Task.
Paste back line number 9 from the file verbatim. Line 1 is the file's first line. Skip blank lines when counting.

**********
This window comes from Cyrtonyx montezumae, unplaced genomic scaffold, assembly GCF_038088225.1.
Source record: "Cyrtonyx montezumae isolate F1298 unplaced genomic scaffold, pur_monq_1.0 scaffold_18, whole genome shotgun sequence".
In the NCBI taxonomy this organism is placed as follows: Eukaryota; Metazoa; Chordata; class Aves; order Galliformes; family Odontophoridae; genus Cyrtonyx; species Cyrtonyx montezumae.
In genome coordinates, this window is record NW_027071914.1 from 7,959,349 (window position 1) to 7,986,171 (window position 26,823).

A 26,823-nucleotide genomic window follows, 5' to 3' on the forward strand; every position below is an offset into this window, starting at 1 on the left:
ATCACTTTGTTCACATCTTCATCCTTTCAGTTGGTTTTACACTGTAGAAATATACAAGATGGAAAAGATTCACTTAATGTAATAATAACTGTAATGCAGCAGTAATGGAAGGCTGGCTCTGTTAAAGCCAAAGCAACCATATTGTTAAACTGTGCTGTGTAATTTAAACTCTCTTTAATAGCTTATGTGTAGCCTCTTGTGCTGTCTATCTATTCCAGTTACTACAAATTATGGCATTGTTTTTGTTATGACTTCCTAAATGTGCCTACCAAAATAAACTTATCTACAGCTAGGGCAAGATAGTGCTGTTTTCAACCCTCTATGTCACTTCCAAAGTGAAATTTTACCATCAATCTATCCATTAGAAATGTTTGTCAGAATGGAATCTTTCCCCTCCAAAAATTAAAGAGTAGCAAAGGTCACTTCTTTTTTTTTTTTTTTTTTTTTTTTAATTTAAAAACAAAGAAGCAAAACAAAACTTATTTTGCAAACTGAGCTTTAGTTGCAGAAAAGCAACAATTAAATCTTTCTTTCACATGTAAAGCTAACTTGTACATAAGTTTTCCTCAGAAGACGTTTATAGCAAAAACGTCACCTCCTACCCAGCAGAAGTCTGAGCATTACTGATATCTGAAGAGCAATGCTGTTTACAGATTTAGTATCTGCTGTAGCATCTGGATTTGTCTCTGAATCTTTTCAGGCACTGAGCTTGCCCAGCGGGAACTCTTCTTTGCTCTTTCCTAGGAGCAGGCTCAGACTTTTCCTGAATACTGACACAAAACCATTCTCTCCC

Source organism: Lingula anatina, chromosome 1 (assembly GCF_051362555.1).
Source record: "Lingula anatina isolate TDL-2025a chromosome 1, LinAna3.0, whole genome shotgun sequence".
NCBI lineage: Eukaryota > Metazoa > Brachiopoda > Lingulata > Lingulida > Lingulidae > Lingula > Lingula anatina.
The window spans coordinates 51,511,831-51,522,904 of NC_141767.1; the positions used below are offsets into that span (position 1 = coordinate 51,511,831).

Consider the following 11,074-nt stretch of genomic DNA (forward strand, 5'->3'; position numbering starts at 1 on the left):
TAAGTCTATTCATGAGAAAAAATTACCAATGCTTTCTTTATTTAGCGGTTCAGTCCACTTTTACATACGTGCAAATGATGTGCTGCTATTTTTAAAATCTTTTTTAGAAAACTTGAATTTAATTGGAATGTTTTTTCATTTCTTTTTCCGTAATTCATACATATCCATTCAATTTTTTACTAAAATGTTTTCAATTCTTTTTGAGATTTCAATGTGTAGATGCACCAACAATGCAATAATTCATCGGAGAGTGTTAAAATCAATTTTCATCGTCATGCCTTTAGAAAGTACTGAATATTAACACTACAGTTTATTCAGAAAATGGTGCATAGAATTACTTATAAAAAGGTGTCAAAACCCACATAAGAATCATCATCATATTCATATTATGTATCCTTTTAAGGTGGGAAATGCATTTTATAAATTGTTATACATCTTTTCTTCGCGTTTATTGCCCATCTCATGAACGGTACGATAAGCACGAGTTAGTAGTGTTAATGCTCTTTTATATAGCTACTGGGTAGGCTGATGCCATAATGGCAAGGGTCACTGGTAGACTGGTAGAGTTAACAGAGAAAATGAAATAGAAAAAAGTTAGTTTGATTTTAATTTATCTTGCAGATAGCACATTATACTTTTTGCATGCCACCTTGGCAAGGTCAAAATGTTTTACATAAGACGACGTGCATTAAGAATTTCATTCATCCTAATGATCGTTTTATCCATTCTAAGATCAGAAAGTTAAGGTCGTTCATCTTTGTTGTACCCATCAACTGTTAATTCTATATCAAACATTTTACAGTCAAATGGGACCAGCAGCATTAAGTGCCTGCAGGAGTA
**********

NCBI lineage: Eukaryota > Metazoa > Brachiopoda > Lingulata > Lingulida > Lingulidae > Lingula > Lingula anatina.